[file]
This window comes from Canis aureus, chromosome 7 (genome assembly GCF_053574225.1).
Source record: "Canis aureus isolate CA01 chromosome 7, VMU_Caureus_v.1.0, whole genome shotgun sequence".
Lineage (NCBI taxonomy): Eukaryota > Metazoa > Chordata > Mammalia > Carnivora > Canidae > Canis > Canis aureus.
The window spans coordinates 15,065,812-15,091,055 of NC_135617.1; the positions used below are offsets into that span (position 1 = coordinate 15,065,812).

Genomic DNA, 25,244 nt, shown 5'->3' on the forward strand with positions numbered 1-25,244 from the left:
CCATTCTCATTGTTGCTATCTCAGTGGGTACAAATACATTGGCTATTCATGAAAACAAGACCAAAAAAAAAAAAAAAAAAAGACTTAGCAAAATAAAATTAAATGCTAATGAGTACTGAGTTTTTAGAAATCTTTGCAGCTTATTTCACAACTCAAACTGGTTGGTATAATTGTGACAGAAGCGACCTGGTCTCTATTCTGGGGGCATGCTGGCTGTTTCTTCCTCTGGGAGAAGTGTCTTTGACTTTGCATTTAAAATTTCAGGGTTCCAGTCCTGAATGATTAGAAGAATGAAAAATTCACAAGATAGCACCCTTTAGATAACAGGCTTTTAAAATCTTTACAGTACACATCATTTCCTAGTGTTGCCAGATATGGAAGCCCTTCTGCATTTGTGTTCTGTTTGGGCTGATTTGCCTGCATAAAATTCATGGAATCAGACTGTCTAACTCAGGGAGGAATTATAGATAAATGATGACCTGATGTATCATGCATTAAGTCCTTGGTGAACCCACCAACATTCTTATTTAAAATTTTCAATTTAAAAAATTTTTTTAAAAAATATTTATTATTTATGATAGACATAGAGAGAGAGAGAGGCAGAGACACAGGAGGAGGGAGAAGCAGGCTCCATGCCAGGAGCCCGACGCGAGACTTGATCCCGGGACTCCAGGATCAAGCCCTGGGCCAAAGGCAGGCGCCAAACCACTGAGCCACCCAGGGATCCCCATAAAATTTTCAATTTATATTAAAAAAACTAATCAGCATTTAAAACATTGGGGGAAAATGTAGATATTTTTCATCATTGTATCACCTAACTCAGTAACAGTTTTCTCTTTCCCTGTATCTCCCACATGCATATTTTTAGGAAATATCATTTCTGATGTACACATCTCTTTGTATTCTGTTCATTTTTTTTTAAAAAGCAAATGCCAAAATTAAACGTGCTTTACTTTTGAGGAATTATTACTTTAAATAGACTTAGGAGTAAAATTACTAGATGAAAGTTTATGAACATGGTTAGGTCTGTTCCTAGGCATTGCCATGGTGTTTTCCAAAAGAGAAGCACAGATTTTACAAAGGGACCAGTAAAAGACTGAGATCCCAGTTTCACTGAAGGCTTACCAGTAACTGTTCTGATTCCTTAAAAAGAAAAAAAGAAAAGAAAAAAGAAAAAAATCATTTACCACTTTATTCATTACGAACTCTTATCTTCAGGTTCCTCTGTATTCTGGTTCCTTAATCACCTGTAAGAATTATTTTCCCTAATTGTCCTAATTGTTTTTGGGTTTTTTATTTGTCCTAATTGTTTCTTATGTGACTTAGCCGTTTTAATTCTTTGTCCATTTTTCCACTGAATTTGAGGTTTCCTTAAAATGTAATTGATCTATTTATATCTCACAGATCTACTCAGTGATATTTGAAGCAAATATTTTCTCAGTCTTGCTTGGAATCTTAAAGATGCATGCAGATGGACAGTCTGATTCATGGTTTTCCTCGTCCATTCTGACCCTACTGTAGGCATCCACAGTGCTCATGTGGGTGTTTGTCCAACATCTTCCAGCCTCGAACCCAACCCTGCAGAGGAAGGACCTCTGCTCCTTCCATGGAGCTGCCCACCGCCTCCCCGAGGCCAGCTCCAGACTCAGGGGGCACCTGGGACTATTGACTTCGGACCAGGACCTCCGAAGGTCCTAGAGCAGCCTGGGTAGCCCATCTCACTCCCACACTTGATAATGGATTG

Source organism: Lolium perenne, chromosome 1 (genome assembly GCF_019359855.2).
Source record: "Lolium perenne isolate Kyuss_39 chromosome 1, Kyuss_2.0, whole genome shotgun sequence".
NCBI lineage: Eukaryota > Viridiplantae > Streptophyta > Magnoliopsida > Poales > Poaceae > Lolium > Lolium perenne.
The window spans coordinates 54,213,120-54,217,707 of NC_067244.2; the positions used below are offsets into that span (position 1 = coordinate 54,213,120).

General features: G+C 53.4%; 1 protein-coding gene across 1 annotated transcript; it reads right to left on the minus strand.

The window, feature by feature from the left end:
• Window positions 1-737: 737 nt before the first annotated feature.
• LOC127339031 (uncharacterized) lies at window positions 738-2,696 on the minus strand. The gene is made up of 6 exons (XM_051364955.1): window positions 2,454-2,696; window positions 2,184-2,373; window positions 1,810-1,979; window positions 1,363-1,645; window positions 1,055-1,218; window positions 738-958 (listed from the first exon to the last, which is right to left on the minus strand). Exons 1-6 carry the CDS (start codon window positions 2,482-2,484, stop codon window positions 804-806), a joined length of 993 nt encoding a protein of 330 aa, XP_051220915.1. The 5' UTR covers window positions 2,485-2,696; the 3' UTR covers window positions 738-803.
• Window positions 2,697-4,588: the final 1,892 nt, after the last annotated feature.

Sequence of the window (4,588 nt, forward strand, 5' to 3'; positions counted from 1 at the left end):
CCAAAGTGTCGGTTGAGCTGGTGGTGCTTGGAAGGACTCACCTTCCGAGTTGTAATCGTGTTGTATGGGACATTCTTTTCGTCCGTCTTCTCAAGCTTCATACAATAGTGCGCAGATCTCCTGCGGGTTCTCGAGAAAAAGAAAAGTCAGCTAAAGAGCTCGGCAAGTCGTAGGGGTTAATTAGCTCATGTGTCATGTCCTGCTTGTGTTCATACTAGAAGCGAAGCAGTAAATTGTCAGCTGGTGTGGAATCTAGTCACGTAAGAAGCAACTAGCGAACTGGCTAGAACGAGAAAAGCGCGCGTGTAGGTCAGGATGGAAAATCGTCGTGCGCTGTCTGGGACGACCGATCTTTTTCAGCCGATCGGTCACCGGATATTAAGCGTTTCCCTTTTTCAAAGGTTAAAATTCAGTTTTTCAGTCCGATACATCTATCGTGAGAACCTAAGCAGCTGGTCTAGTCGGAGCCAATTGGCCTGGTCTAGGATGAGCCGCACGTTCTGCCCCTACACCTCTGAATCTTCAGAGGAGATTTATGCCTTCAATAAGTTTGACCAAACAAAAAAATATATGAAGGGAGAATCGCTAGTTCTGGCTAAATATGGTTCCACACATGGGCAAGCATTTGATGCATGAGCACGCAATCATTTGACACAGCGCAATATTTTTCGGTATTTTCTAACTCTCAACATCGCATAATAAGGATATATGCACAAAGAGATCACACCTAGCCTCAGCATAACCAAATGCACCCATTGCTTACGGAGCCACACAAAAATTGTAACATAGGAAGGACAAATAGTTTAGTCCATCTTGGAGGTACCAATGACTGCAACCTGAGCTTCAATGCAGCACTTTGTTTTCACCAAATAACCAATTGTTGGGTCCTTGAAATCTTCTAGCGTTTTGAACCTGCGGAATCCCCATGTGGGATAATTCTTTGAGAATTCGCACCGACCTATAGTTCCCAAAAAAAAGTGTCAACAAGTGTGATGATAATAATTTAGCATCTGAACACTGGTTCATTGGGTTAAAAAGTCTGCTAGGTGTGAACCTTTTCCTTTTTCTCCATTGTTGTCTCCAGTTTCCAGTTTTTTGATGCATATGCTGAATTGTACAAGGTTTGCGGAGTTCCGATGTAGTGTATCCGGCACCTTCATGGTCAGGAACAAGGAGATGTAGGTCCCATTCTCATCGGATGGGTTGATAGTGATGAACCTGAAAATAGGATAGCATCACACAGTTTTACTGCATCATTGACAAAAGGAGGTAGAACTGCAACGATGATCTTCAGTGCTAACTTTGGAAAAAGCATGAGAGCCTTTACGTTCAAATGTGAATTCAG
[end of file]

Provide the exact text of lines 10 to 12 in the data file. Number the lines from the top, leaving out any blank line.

The window spans coordinates 54,213,120-54,217,707 of NC_067244.2; the positions used below are offsets into that span (position 1 = coordinate 54,213,120).

General features: G+C 53.4%; 1 protein-coding gene across 1 annotated transcript; it reads right to left on the minus strand.

The window, feature by feature from the left end: